Chisago County GOP apologizes for slavery image on Facebook page


The Chisago County Republican Party is apologizing for posting an image on its Facebook page depicting slavery, KSTP-TV reports.

The illustrated image posted Wednesday morning was accompanied by the phrase, "Pro-Choice. Against it? Don't buy one."

Former NAACP head Brett Buckner told KSTP that he found it "deplorable" that such imagery is still being used "in this day and age."

The Chisago GOP's Facebook page was shut down for a time Wednesday and the image was removed. The page now features an apology for the post:

"The Chisago County Republican Party is very sorry that something so clearly improper (either intended or in poor taste) ever made it to our page. Postings like this are not representative of our party. We are a party that believes in Freedom for all Americans regardless of race or religion. It is after all where the Republican Party came from in its origins, the anti-slavery movement."

The group says it is still reviewing how the image may have been posted on the page because it has a "large number of administrators."

While upset about the post, Buckner told KSTP that he was pleased with the way the Chisago GOP was handling the matter.

"Unfortunately, these things are still around in society, but many, including some of our friends in the GOP are stepping up and doing the right thing and denouncing it," Buckner said.

In a Skype interview with the Star Tribune Wednesday, state DFL Party Chairman Ken Martin said, "I find it absolutely morally reprehensible that a political party would ever use a picture such as the one they did today to try to make a political point."

Martin said "slavery was such a painful part of our country's history and one that should never used in a political manner." He added, "It's hurtful, it's racist, it's bigoted and it never should have happened."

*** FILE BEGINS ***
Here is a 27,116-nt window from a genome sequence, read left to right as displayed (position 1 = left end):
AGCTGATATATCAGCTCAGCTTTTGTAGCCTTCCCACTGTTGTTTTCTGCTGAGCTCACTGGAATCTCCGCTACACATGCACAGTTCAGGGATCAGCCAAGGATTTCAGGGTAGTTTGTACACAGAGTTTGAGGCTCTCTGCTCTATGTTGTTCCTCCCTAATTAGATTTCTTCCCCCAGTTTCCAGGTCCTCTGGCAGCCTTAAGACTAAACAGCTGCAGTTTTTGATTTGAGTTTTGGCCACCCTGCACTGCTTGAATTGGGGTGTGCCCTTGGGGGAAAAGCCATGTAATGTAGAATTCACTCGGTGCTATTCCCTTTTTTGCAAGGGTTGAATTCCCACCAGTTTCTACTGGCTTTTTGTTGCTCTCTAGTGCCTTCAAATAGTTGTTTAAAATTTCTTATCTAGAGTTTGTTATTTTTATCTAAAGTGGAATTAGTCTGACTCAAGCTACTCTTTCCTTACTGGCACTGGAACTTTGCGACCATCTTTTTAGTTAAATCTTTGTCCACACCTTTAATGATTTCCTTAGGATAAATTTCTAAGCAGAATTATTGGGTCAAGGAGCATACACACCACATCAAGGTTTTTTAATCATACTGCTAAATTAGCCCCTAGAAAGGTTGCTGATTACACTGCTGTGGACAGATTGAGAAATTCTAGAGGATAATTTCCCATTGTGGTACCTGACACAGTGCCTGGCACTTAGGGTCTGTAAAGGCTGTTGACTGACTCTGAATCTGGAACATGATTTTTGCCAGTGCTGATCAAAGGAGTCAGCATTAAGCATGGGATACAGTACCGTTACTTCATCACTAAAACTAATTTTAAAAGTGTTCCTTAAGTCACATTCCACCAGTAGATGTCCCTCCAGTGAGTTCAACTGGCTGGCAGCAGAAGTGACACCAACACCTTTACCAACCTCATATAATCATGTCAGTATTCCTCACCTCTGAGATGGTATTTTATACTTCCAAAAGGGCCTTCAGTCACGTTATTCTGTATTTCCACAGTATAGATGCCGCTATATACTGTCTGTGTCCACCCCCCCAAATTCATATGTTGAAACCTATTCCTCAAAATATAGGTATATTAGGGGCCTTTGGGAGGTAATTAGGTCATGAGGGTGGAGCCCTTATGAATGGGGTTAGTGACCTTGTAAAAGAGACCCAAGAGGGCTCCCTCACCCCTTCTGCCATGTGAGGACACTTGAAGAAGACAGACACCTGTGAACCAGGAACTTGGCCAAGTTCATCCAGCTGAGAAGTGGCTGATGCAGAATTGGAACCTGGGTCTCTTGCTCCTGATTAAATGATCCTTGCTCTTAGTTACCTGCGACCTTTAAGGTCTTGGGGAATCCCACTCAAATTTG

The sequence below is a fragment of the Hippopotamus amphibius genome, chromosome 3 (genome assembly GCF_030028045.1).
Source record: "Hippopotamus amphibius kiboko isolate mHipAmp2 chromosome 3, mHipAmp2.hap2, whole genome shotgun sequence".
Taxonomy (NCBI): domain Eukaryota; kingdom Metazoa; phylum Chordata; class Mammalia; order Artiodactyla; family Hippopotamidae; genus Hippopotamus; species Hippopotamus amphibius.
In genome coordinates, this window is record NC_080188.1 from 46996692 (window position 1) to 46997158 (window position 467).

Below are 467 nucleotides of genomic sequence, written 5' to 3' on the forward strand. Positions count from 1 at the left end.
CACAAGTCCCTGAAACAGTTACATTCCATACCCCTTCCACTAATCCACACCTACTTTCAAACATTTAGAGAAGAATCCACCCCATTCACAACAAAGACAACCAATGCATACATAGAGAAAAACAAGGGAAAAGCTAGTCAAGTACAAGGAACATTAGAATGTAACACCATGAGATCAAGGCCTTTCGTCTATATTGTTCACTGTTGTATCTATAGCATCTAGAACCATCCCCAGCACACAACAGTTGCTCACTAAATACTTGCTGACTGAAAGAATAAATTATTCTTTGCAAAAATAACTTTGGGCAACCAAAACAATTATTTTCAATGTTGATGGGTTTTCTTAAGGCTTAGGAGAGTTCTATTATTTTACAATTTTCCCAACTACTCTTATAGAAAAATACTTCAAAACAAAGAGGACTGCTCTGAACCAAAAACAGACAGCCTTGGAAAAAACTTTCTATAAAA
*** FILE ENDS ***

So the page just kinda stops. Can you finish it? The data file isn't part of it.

The Star Tribune contacted state GOP secretary Chris Fields, who said he found "absolutely nothing offensive" about the Facebook post.

Fields told the paper that as an African-American man, he finds slavery reprehensible. He also said he viewed the post as a reminder that the Republican Party started as an abolitionist party at a time when Democrats supported slavery, and that he was "not going to condemn that posting."

Martin said he found Fields' stance "interesting" because other top state GOP officials, as well as Democrats and Republicans from around the country, said the post was wrong.

"If you can't have the sensitivity to other communities -- other groups -- and understand from their perspective how this could be hurtful, then you probably shouldn't serve in elected positions within a political party," Martin told the Star Tribune.

State GOP Chair Keith Downey responded to Martin's tweet about the posting, and agreed with the DFL leader's assertions.

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